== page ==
“I’m on the side of a casino business!” joked Maryland Assistant Attorney General Matthew Zimmerman, representing MDE, before the hearing started. One of CBAC’s attorneys, Thomas Lingan, retorted: “This is bizarro-world!”
In arguing for the restraining order, Sud said that regulators are approaching pollution cleanup at the casino site differently than they did at Harbor Point. The proposed site of the Baltimore headquarters of Exelon Corporation, the energy giant, used to house an Allied Chemical plant that, after it closed, underwent extensive and expensive environmental cleanup efforts under direction from EPA until 1999. In contrast, the residents’ lawsuit points out that the city and CBAC entered into a development agreement “where the City had substantial financial motivation to ensure the remediation costs for the Site were minimalized,” because CBAC could terminate the agreement if such costs exceed $4 million.
At another location, a half-mile away from the casino site on Annapolis Road, Sud pointed out that the EPA, acting on MDE’s behalf, on Aug. 1 was granted a federal warrant to use cutting-edge technology to test for the source of trichloroethylene and perchloroethylene, cancer-causing industrial solvents detected in the air in adjacent houses, beneath a former site of Chemical Metals Industries (CMI).
The CMI investigation has been going on for decades (“The Vapors,” Feature, July 22, 2009), and the same chemicals have been detected at the casino site. Yet “in our case,” Sud says, the request for EPA to conduct hi-tech testing “was never made” by MDE, so “in certain cases, [the regulators] acted one way, and in others, they acted totally differently.”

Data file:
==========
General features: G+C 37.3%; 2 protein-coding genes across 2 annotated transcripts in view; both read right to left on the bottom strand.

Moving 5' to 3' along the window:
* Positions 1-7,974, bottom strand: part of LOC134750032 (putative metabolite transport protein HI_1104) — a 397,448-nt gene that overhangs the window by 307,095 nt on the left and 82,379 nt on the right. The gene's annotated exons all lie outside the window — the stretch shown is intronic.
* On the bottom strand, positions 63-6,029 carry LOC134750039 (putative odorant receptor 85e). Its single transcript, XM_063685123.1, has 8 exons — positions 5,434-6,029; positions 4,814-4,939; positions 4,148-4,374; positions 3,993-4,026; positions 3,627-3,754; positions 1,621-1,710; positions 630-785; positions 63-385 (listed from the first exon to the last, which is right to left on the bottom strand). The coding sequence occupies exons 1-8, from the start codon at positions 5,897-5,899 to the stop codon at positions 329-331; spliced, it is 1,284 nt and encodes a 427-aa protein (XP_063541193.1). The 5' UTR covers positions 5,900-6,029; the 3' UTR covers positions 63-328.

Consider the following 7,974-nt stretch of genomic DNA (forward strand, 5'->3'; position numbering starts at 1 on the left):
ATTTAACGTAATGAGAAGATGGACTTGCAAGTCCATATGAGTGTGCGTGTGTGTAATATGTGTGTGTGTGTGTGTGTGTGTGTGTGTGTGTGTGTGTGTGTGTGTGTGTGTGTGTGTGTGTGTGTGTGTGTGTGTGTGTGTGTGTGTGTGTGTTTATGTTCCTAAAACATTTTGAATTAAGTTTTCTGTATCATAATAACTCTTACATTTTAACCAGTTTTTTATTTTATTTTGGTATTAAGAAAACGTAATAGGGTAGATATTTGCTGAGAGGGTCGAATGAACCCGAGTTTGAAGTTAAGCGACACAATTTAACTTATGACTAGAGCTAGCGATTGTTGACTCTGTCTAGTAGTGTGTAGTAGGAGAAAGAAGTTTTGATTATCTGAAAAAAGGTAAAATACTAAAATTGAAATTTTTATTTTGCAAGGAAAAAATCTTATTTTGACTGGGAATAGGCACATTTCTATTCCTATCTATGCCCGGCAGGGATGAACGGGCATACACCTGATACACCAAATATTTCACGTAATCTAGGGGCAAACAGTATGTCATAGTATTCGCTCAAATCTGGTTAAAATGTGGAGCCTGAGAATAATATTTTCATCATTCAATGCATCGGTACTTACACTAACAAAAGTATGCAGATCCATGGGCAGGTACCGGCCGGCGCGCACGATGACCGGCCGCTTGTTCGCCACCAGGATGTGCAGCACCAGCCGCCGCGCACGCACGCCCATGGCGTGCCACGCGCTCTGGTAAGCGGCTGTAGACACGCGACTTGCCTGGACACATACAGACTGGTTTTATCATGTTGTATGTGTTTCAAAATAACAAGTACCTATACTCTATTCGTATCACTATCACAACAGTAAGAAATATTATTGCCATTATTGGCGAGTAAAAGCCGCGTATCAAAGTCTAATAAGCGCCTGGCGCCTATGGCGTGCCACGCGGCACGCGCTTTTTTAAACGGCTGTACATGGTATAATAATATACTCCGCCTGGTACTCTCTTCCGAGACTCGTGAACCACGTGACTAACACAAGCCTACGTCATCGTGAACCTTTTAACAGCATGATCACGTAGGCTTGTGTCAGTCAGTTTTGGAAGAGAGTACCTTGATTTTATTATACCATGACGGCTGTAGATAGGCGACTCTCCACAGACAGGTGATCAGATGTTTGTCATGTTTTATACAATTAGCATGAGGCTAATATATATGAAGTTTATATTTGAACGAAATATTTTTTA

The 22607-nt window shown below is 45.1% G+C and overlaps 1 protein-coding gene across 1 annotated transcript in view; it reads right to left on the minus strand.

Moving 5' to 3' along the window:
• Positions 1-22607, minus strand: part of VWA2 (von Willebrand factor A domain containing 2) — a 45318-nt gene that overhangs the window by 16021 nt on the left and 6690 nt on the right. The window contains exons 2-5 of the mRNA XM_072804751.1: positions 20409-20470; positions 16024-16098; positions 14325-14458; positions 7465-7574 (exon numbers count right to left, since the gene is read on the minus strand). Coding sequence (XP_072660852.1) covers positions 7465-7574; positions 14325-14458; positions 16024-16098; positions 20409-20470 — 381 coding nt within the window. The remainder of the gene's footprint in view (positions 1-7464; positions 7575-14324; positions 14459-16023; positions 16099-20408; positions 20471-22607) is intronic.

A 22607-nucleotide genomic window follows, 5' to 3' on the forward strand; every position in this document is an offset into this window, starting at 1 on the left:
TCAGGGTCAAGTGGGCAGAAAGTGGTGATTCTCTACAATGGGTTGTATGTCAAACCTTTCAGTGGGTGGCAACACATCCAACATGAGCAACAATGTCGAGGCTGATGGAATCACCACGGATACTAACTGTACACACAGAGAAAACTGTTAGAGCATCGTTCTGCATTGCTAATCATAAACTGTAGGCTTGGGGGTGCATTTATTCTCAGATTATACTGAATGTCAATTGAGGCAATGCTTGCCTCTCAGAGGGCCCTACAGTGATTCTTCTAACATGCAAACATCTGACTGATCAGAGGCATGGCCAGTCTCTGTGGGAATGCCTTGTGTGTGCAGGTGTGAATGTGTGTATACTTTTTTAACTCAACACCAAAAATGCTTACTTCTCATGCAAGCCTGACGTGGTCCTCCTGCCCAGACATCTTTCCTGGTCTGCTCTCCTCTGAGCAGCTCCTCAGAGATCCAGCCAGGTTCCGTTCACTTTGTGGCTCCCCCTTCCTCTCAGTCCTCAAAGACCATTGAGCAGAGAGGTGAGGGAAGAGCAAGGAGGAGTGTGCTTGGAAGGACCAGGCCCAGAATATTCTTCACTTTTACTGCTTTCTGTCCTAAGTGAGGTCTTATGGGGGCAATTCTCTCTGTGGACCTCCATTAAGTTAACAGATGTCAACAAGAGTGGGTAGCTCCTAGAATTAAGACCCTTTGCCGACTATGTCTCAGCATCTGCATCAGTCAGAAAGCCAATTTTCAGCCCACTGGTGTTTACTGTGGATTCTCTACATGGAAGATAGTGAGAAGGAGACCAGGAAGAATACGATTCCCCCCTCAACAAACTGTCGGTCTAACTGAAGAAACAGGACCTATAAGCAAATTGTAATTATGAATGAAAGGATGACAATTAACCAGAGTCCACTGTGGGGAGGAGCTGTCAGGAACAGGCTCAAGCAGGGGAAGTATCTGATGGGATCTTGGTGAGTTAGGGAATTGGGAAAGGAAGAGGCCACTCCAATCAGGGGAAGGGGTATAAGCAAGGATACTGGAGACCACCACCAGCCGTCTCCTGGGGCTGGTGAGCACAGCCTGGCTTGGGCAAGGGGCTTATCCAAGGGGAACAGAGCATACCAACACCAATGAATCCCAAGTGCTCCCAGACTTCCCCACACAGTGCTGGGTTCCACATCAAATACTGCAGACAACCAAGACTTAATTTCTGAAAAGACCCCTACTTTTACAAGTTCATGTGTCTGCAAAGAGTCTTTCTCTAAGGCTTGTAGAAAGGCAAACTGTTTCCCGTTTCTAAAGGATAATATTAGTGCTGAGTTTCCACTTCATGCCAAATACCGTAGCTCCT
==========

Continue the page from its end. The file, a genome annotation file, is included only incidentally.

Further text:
CBAC attorney Mary Sweeney, though, argued that the there has been “no departure from normal procedure” at the casino site, where “prompt cleanup of the properties” is being undertaken to “place them back on the tax rolls.” She noted as well that the Harbor Point site was cleaned up under a consent decree as part of litigation, not the voluntary brownfields program, in which it “was not even eligible for participation.”
Bennett, in denying the residents’ request for an injunction, said he found it “somewhat stunning” that the plaintiffs could lay claim to alleged harm from the casino project when the assertion is “positively not supported by the record” in the case. Rather, he noted the “extreme harm being foisted on the City of Baltimore” should the project be halted, since “the site is, in fact, being cleaned up” under the brownfields program. Bennett also excoriated Sud and Green for what he called their “11th-hour attempt to interject the federal court” into the matter with a fast-paced injunction request that consumes “the time of this court and the time of the defendants.” Finally, as the lawsuit continues, he suggested the plaintiffs “streamline this case and get to the meat of what it is about.”